South California Fire Becomes Fifth Largest in Modern History

TEHRAN (Tasnim) – A powerful flare-up on the western edge of Southern California's largest and most destructive wildfire sent residents fleeing, as wind-fanned flames churned through old-growth brush in canyons and along hillsides toward coastal towns.

South California Fire Becomes Fifth Largest in Modern History

The largest Thomas fire has scorched 930 square kilometers, an area larger than New York City, making it the fifth biggest blaze in modern history, Daily Sabah reported.

Firefighters had reported 15 percent containment Sunday, but were forced to downgrade the measure to 10 percent as the fire continued to spread.

About 200,000 people have been forced to evacuate, with nearly 850 homes and other structures – some multimillion dollar mansions – razed. One death, so far, a 70-year-old woman who crashed her car on an evacuation route, is attributed to the fire in Santa Paula, a small city where the fire began.

Crews with help from a fleet water-dropping planes and helicopters saved homes as unpredictable gusts sent the blaze deeper into residential foothill areas northwest of Los Angeles that haven't burned in decades. New evacuations were ordered as the fire sent up an enormous plume near Montecito and Carpinteria, seaside areas in Santa Barbara County that had been under fire threat for days and were now choked with smoke.

Officials handed out masks to residents who stayed behind in Montecito, the wealthy hillside enclave that's home to celebrities such as Oprah Winfrey, Jeff Bridges and Rob Lowe.

"Praying for my town. Fires closing in. Firefighters making brave stands. Could go either way. Packing to evacuate now," the actor Rob Lowe, who lives in Santa Barbara, wrote on Twitter.

"Our house is under threat of being burned," Ellen DeGeneres tweeted at midday Sunday. "We just had to evacuate our pets. I'm praying for everyone in our community and thankful to all the incredible firefighters."

A few miles to the west, Santa Barbara Zoo was closed to the public and its 500 animals confined to their night quarters all day. The zoo was just outside the evacuation area, but smoke and ash blew through the 30-acre property.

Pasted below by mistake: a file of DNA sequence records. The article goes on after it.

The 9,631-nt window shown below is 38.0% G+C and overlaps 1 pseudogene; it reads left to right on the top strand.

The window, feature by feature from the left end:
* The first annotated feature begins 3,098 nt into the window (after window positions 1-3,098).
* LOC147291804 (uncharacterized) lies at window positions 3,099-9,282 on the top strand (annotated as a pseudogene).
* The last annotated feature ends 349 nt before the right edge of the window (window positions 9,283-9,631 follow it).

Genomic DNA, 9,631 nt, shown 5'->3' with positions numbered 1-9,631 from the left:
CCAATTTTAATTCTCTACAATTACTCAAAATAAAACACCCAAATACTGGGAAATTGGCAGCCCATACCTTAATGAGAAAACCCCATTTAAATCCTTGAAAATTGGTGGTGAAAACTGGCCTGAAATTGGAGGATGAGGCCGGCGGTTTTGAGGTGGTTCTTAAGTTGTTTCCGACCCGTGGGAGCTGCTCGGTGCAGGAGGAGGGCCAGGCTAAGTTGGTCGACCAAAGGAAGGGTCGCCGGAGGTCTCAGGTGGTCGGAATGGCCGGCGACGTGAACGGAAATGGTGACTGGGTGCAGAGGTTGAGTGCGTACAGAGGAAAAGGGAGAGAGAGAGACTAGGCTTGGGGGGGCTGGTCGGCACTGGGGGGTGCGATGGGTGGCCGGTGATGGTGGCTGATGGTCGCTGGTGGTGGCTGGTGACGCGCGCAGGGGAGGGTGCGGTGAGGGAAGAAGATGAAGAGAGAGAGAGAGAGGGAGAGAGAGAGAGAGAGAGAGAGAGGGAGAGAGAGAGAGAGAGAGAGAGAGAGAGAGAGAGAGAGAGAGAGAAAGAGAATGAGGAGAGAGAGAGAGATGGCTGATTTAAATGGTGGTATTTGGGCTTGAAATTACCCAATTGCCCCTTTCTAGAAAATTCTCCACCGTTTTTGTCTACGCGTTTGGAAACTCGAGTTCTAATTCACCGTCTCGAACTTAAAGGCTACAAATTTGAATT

After a five-day siege, some Californians were finally able to return home to inspect the damage wrought by the wildfires.

Cindy Nava, from the town of Sylmar, was one of those returning home -- or to what once was her home.

"Oh, my God, there's nothing, nothing, nothing," she sobbed, according to the Univision website. "What are we going to do?"

Forecasters said Santa Ana winds that whipped fires across the region last week would continue in some areas at least through Monday.

A lack of rain has officials on edge statewide because of parched conditions and no end in sight to the typical fire season.

US President Donald Trump has issued a state of emergency for California, authorizing the release of federal funds.

"This is the new normal," Governor Jerry Brown warned Saturday after surveying damage from the deadly Ventura fire. "We're about ready to have firefighting at Christmas. This is very odd and unusual."

High fire risk is expected to last into January and the governor and experts said climate change is making it a year-round threat.

Brown has been one of the most vocal critics of Trump's decision to pull the United States out of the Paris accord on global warming and has renewed his attacks on the administration over its attitude toward climate change.

"Nature is not a political game. Nature is the ground on which we stand, it's the air which we breathe."

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